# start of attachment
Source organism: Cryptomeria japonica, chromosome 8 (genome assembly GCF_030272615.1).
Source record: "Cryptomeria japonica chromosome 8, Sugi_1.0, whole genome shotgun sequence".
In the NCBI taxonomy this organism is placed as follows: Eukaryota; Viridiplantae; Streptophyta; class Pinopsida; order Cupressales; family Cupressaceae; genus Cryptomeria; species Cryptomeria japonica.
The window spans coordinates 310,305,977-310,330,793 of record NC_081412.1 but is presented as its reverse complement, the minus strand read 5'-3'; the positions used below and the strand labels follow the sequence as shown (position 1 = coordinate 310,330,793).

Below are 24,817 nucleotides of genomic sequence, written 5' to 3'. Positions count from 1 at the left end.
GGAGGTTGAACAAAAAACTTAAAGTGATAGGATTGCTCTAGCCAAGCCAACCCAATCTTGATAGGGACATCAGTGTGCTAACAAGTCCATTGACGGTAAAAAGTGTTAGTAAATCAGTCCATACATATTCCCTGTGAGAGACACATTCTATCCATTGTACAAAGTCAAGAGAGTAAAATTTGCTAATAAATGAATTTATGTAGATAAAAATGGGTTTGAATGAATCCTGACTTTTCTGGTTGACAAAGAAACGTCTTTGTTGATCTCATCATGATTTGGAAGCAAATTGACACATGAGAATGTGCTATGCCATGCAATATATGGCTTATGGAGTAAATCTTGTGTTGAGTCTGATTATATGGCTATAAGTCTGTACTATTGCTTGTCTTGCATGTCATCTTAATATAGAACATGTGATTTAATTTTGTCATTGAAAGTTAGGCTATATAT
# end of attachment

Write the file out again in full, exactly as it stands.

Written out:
Source organism: Cryptomeria japonica, chromosome 8 (genome assembly GCF_030272615.1).
Source record: "Cryptomeria japonica chromosome 8, Sugi_1.0, whole genome shotgun sequence".
In the NCBI taxonomy this organism is placed as follows: Eukaryota; Viridiplantae; Streptophyta; class Pinopsida; order Cupressales; family Cupressaceae; genus Cryptomeria; species Cryptomeria japonica.
The window spans coordinates 310,305,977-310,330,793 of record NC_081412.1 but is presented as its reverse complement, the minus strand read 5'-3'; the positions used below and the strand labels follow the sequence as shown (position 1 = coordinate 310,330,793).

Below are 24,817 nucleotides of genomic sequence, written 5' to 3'. Positions count from 1 at the left end.
GGAGGTTGAACAAAAAACTTAAAGTGATAGGATTGCTCTAGCCAAGCCAACCCAATCTTGATAGGGACATCAGTGTGCTAACAAGTCCATTGACGGTAAAAAGTGTTAGTAAATCAGTCCATACATATTCCCTGTGAGAGACACATTCTATCCATTGTACAAAGTCAAGAGAGTAAAATTTGCTAATAAATGAATTTATGTAGATAAAAATGGGTTTGAATGAATCCTGACTTTTCTGGTTGACAAAGAAACGTCTTTGTTGATCTCATCATGATTTGGAAGCAAATTGACACATGAGAATGTGCTATGCCATGCAATATATGGCTTATGGAGTAAATCTTGTGTTGAGTCTGATTATATGGCTATAAGTCTGTACTATTGCTTGTCTTGCATGTCATCTTAATATAGAACATGTGATTTAATTTTGTCATTGAAAGTTAGGCTATATAT